Before we get to El Borracho, we must get to Dapper Cigar Co., the company behind the line. Patrick Lagreid already covered the company, so here’s that background:
Say the word Fresno, and cigars are likely not the first thing that come to mind. In fact, they don’t come to mind at all. Yet, that’s where Dapper Cigar Co. is located, an “artisanal” cigar company that has been in operation since 2013 and has built up an impressively sized portfolio of cigars coming from a handful of well-known factories.
Like a number of brand owners, Ian Reith entered the cigar industry from the consumer side, at first wanting to make a single cigar. He comes from the tech world, working as a network communications engineer for a large group of hospitals in California’s central valley, as well as starting a small software company that writes custom software for the education sector.
In building his line, he said he wanted to avoid the gimmicks that he felt were too prevalent in the cigar industry and instead focus on making brands and cigars that were simultaneously nostalgic and fresh. To do so, he enlisted the help of Dan Gretta on the aesthetics side, while a neighbor of his, Chris Alvarez, prompted the company’s name. A barber by trade with a focus on old-school cuts, he looked at one of Reith’s first creations and remarked, “now that’s a dapper cigar.”
El Borracho is the second release from the company, a Mexican San Andrés wrapper over a Nicaraguan binder and Nicaraguan fillers. It’s offered in three sizes:
- El Borracho Robusto (5 x 50) — $10 (Boxes of 10, $160)
- El Borracho Edmundo (5 1/2 x 52) — $11 (Boxes of 10, $176)
- El Borracho Toro (6 x 54) — $12 (Boxes of 10, $192)
And yes, El Borracho translates into the drunk.
- Cigar Reviewed: El Borracho Edmundo
- Country of Origin: Nicaragua
- Factory: Nicaragua American Cigars S.A.
- Wrapper: Mexican San Andrés
- Binder: Nicaragua
- Filler: Nicaragua
- Length: 5 1/2 Inches
- Ring Gauge: 52
- Vitola: Robusto Extra
- MSRP: $11 (Boxes of 16, $176)
- Release Date: July 2017
- Number of Cigars Released: Regular Production
- Number of Cigars Smoked For Review: 3
It’s a square press, perhaps somewhat artificially accentuated by the cellophane, which has creases. Nonetheless, the El Borracho Edmundo looks fairly Cuban once out of the cellophane, which I imagine means the aim of the band was achieved. Aroma off the Mexican San Andrés wrapper is full with chocolate, leather and some blackberries. The foot also has a strong aroma, this time more chocolate forward in front of creaminess and oranges. I pick up some foul apple cider notes, oranges, creaminess and a slight bitterness off the cold draw, right at medium-full.
The El Borracho starts a bit south of that medium-full level with apples, creaminess, dry earth and graham cracker each fighting for the main stage of the flavor profile. It develops with the apples taking the lead ahead of some pineapples, creaminess and earthiness. The retrohales are much stronger, delivering nuttiness, breading that reminds me of burnt fried chicken, and some earthiness. While there’s no pepper the retrohales are very full and sharp, so much so that it’s challenging to take a full retrohale, particularly on consecutive puffs. The finish has a touch of lemon behind some burning earth, which serves as a decent contrasting flavor. Intensity-wise, the flavor is full, body is medium and strength is medium.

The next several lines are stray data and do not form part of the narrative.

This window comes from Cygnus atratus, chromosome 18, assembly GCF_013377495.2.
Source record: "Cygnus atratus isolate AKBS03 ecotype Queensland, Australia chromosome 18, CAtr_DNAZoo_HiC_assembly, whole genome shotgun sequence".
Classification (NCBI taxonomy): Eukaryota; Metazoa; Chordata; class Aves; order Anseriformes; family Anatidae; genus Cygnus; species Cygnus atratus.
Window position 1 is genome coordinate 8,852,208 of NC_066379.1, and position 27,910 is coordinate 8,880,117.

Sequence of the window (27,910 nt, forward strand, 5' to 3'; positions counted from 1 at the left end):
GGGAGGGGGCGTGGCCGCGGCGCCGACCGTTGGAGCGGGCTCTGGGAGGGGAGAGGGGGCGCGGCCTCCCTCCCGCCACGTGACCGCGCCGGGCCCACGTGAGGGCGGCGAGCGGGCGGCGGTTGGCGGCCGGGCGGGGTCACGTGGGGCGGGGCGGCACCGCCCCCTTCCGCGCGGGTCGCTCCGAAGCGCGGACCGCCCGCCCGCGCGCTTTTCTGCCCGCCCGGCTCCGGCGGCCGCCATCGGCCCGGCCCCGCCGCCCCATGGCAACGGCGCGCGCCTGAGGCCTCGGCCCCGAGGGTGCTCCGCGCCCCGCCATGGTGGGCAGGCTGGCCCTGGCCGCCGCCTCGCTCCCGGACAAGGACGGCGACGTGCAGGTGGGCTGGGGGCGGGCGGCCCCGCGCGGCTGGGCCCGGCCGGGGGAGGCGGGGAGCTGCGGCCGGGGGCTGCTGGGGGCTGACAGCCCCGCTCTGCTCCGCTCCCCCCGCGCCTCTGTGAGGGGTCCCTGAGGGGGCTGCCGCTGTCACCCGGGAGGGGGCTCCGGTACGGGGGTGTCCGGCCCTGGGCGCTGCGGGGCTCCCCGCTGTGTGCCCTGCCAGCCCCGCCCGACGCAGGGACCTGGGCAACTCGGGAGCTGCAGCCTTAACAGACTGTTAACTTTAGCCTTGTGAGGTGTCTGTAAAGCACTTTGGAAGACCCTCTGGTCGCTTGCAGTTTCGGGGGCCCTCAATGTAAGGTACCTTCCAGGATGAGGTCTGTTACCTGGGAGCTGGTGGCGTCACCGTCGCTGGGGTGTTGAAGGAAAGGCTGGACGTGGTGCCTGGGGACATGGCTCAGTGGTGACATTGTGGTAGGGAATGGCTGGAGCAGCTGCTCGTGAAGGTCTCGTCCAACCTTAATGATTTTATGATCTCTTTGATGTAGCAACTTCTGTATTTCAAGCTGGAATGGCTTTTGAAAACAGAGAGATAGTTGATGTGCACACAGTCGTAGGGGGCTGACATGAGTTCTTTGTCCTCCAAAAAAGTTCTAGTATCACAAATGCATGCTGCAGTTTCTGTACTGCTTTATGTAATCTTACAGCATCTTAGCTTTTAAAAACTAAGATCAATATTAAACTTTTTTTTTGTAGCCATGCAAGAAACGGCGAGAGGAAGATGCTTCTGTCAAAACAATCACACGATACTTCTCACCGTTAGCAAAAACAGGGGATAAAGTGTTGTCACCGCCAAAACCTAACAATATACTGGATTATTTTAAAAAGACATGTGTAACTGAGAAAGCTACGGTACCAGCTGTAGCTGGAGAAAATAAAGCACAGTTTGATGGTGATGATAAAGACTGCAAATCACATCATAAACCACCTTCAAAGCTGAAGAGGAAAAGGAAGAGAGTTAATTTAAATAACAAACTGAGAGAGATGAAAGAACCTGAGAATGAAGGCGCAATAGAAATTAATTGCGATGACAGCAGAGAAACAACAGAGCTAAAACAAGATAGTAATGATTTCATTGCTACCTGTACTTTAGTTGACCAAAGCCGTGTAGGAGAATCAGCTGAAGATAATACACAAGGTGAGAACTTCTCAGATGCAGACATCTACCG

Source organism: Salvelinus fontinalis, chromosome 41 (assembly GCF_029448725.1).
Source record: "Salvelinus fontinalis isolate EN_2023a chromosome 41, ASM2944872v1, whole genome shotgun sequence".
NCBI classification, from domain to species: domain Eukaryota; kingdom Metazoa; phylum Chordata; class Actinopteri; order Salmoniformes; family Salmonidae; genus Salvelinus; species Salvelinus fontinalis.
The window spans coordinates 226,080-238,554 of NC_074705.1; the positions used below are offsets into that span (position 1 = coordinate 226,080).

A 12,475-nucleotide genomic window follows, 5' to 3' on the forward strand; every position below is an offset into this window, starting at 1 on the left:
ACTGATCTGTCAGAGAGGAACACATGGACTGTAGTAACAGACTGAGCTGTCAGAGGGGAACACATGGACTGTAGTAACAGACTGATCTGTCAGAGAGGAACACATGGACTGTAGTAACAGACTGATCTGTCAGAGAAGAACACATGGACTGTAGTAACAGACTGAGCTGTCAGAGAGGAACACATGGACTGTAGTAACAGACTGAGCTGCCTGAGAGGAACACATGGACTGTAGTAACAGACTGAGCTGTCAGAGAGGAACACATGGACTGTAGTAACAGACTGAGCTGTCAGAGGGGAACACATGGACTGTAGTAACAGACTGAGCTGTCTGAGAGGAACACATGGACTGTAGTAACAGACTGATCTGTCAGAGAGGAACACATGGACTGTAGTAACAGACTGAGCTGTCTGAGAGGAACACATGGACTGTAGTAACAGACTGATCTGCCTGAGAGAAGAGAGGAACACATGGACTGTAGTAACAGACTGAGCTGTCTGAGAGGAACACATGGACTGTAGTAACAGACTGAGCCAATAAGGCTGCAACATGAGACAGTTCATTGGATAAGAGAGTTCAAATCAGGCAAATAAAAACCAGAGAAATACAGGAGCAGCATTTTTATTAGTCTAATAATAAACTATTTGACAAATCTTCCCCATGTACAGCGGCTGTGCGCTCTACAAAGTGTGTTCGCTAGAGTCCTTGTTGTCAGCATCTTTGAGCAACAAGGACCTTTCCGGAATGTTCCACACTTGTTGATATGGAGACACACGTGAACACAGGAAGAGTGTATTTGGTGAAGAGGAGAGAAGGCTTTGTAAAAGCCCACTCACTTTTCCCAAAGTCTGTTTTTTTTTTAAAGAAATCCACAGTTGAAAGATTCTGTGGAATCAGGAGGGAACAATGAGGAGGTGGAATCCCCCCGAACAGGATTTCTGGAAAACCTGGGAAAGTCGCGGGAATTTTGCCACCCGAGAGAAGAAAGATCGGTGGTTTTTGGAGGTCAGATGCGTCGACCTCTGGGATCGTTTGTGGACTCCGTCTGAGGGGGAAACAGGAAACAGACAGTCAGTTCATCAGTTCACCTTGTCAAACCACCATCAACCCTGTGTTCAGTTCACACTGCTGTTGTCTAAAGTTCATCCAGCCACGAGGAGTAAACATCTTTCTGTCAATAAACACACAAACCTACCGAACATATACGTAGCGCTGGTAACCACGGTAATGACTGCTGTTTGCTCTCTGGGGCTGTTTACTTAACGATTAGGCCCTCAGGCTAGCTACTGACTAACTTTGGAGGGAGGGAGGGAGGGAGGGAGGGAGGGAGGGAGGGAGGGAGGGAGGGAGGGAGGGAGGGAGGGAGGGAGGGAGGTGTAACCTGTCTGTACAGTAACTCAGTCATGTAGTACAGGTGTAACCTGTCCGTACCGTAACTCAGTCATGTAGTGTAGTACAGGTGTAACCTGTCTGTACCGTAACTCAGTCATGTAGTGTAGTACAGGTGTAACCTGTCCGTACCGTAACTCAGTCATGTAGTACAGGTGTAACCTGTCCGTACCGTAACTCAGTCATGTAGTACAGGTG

I find myself pushing the El Borracho in terms of smoking rate as the second third gets underway. It’s needed because the smoke production is inconsistent, but it results in a sharper profile, at times with metallic flavors. Fortunately, that’s not present on every puff and I’m able to have an enjoyable mixture of creaminess, earthiness, some white pepper and lemon. The finish is similar, albeit not identical, with a grapefruit sweetness and earthiness. The flavor remains full, body picks up slightly to medium-plus and strength is medium.
Eventually, I find myself surrendering to the reality that the cigar needs to get touched-up and I put the lighter back to work. The flavor profile of the El Borracho Edmundo is similar with a grapefruit sweetness and earthiness, though a distinct cinnamon stick flavor is added. Underneath that is some earthiness, creaminess, pita bread and dry leaves. In the last inch, a black pepper is added to the mixture and eventually, a rye whiskey flavor emerges. The finish has pepper, but it’s a distinctly different red pepper. Flavor finishes full, body is medium-full and strength is medium-plus.
- In an interview with SmallBatchCigar.com, a retailer, Ian Reith said the inspiration for this cigar came from Padrón. Reith specifically mentions the use of Mexican San Andrés wrapper over Nicaraguan fillers in box-pressed form. Padrón lists its maduro tobacco as coming from Nicaragua.
- In an interesting contrast, Dapper Cigar Co. discloses a lot more information than most about the tobacco its uses. It says the wrapper comes from San Andrés de los Perros S.A. de C.V. and the fillers are from Oliva Tobacco Co.
- I really do like the artwork for this release. It might be just a tad busy for a Habanos S.A. release, but it nonetheless looks like something that could be from Cuba or Curivari’s portfolio.
- Cigars for this review were purchased by halfwheel.
- Final smoking time was two hours and five minutes on average.
The El Borracho is a good cigar that delivered a full spectrum of flavors, but it needs some time in my opinion. At the moment, the cigar finishes, both the finish as in part of the flavor and the final third, a bit too harsh for my liking. The three samples I smoked were quite different: one was great, one had construction issues and one was somewhere in between. None were bad, but all could be improved in my opinion.